It has been almost a full year since I have really reflected on my teaching and learning. Not because I haven’t spent quite a bit of time doing that, but because I taught 4th grade in Florida this year.
I posted last summer about the Florida Writes. Our district scores had dropped and teachers felt they did not have the support they needed for the new assessment guidelines. I had gone out to the State of Florida Education Department site to review the information teachers could use. The teachers were right. With new assessment guidelines, the older writing samples on the site did not apply and could not be used.
Fast forward a few months…and my absolute excitement at being able to teach 4th grade for 2012 to 2013! My school is departmentalized so I taught reading, writing, and social studies for a 2 hour block. It was tough, rigorous, and required a LOT of wonderful integration.
Still…what was truly wonderful was the help my district writing contact provided!
She not only sat teachers down at the beginning of the year and walked through points in the FL DOE sample text (which they now had 🙂 ). She also came to our school and provided our 3rd, 4th, 5th, and 6th grade teachers with professional development!
I learned in December that my scoring was too soft. I was about a point off of what Theresa felt the state might mark the papers from my 4th grade students. Now…you know…this is not an exact science. However, that ability to align my thinking with hers was invaluable!
Strong assessment requires the ability to understand and ‘see’ the levels in students’ work and understand how those levels align with state expectations.
In the end…I really wanted to reach the 80 percentile range for passing. Our school overall was about 58. However, 70% of my students passed! Considering our school pass rate was 41% last year, we grew a lot!
With the departmentalization, “I felt”, we miss out on opportunities to write across the curriculum. That is not to say that my team didn’t try. They taught math or science to 88 students in 55 minute blocks! It was fast and a lot of ‘content’ to cover.
Overall, I feel, we missed out the cohesiveness of a core planning process that could be apparent in all subject areas. Honestly, with the time it takes to assess 88 science notebooks, 88 math assignments, or 44 writing essays (in my case), plus 2 to 3 meetings a week… there was just little time for us to come together as a team to talk and plan. And when we did, it was scheduled data crunch time. With one teacher, you can create time for yourself, when you are able. You can see the day, the week, the year, more clearly, across subject areas! There are less classroom walls to work through.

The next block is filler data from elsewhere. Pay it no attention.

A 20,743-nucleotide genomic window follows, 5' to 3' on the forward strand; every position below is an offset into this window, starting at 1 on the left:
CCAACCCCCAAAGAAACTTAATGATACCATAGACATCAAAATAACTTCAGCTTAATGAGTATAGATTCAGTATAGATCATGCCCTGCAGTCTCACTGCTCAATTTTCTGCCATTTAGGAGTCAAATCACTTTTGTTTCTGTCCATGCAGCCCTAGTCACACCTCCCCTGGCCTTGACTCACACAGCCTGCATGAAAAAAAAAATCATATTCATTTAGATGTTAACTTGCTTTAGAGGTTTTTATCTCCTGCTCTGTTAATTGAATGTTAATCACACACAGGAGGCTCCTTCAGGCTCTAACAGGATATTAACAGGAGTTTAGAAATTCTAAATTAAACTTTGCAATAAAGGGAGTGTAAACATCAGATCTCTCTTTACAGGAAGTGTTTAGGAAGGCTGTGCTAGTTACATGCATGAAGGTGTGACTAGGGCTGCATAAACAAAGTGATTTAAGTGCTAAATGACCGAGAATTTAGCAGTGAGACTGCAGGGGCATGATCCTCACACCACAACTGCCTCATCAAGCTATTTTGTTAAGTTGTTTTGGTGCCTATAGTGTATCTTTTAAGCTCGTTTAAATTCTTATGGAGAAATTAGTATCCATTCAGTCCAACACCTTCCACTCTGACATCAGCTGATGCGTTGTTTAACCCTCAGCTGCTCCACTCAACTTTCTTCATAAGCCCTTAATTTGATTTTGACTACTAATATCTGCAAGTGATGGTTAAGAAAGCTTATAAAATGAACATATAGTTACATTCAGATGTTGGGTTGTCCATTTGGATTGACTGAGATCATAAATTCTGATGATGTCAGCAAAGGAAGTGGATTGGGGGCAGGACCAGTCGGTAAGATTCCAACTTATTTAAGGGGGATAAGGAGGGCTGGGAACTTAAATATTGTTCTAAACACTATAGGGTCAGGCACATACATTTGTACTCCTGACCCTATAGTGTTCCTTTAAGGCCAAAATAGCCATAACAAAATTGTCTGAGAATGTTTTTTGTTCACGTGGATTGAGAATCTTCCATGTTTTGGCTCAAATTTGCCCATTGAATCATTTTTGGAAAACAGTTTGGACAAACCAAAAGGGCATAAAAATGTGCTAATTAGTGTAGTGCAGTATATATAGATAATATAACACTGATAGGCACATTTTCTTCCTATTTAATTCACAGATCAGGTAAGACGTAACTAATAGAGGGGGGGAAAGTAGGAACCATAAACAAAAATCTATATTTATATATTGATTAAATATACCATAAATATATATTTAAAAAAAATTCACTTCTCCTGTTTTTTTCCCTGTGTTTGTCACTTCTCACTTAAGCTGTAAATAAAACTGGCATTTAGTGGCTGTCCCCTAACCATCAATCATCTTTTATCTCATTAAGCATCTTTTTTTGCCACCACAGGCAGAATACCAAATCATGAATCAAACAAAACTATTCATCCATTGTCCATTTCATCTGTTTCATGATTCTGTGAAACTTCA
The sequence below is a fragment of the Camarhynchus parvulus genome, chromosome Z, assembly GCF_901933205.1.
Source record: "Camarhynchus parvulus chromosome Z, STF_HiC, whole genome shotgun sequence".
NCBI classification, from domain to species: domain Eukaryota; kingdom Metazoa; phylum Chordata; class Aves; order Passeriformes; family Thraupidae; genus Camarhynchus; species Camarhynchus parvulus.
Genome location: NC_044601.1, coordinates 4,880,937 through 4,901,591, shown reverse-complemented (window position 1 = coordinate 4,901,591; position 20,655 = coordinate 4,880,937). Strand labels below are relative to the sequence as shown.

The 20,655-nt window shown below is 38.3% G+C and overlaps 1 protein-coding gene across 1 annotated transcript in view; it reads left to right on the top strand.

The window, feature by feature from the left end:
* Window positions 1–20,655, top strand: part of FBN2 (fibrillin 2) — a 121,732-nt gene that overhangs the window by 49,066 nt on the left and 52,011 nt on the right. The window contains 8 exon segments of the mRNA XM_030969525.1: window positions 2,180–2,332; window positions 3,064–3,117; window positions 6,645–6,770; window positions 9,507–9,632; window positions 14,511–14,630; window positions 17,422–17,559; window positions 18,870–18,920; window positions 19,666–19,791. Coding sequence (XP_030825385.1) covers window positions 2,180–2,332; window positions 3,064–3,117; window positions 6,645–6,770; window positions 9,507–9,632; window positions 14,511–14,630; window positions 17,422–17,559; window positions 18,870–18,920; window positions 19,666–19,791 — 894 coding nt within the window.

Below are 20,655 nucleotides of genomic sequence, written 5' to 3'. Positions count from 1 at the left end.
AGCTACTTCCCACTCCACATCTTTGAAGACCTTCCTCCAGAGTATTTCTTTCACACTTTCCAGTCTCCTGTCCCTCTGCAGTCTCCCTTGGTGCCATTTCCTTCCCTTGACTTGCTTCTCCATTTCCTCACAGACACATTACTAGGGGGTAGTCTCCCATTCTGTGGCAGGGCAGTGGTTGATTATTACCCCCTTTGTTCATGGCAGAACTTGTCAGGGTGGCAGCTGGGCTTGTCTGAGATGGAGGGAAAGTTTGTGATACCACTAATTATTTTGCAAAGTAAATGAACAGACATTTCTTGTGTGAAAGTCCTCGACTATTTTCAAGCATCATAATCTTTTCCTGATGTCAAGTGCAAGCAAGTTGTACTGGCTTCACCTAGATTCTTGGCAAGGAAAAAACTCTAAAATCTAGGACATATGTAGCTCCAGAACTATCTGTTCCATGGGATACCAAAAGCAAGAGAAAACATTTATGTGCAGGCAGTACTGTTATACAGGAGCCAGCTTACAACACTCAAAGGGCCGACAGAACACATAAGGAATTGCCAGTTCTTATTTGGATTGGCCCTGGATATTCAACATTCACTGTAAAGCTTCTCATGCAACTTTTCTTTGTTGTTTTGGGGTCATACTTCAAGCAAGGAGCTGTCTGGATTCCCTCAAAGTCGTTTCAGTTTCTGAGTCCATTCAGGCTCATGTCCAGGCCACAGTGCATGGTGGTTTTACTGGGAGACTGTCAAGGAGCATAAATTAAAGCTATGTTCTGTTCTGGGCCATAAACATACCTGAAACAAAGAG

THIS YEAR… I will be in a self-contained 4th grade classroom!!!!!
As I create plans this year, I am able to backward plans and choose reading that links to the standards in more than just language arts! I can pick a science article for science standards that work for the reading comprehension I intend to teach in my reading block.
Then, I can have students write to show learning of the science content as well as the writing standard we are working towards.
It’s not that departmentalization couldn’t achieve that I guess. But it did feel like for 4th grade, there were a lot of barriers. It was tough. For this year…
The best way I can explain integrated planning is like streams that flow into one river.
Maybe if you look closely, you can see where water from one stream is in the teaching flow. But day-to-day, hour by hour…the learning is so intertwined that the overall experience is the beauty and process of learning the river ride.
When you finally arrive at the journey’s end, a student should have mastered all that was needed to make their way down…with a depth that can only come from applying the new skills and knowledges in an authentic, holistic setting.
This is the beginning of starting up my blogging again. I learned so much this year. Departmentalization taught me to be faster, more efficient, and make do with less time. I hope that the new year brings a deeper understanding of 4th grade standards and the ability to hone my assessment for learning and differentiated through the flipped classroom and writing across the curriculum.